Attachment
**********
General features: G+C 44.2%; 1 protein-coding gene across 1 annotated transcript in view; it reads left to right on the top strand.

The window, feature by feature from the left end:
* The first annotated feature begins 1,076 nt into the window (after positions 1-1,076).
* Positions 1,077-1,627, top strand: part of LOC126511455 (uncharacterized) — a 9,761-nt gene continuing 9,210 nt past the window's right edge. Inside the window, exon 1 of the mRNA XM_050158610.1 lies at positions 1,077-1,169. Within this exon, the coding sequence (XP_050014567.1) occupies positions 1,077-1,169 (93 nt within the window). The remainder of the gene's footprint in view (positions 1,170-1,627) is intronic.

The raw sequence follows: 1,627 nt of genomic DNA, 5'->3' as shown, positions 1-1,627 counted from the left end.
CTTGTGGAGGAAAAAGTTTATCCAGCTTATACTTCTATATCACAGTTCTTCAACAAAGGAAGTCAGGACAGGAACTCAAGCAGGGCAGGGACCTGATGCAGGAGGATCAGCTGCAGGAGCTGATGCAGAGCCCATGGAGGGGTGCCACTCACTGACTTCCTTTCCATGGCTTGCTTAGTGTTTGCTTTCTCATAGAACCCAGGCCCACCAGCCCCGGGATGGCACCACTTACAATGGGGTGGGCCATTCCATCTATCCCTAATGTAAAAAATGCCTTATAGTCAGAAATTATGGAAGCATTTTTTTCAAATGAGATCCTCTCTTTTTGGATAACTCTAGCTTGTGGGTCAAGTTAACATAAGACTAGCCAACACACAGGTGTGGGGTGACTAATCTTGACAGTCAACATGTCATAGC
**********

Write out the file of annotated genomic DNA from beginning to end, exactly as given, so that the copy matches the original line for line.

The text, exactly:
General features: G+C 44.2%; 1 protein-coding gene across 1 annotated transcript in view; it reads left to right on the top strand.

The window, feature by feature from the left end:
* The first annotated feature begins 1,076 nt into the window (after positions 1-1,076).
* Positions 1,077-1,627, top strand: part of LOC126511455 (uncharacterized) — a 9,761-nt gene continuing 9,210 nt past the window's right edge. Inside the window, exon 1 of the mRNA XM_050158610.1 lies at positions 1,077-1,169. Within this exon, the coding sequence (XP_050014567.1) occupies positions 1,077-1,169 (93 nt within the window). The remainder of the gene's footprint in view (positions 1,170-1,627) is intronic.

The raw sequence follows: 1,627 nt of genomic DNA, 5'->3' as shown, positions 1-1,627 counted from the left end.
CTTGTGGAGGAAAAAGTTTATCCAGCTTATACTTCTATATCACAGTTCTTCAACAAAGGAAGTCAGGACAGGAACTCAAGCAGGGCAGGGACCTGATGCAGGAGGATCAGCTGCAGGAGCTGATGCAGAGCCCATGGAGGGGTGCCACTCACTGACTTCCTTTCCATGGCTTGCTTAGTGTTTGCTTTCTCATAGAACCCAGGCCCACCAGCCCCGGGATGGCACCACTTACAATGGGGTGGGCCATTCCATCTATCCCTAATGTAAAAAATGCCTTATAGTCAGAAATTATGGAAGCATTTTTTTCAAATGAGATCCTCTCTTTTTGGATAACTCTAGCTTGTGGGTCAAGTTAACATAAGACTAGCCAACACACAGGTGTGGGGTGACTAATCTTGACAGTCAACATGTCATAGC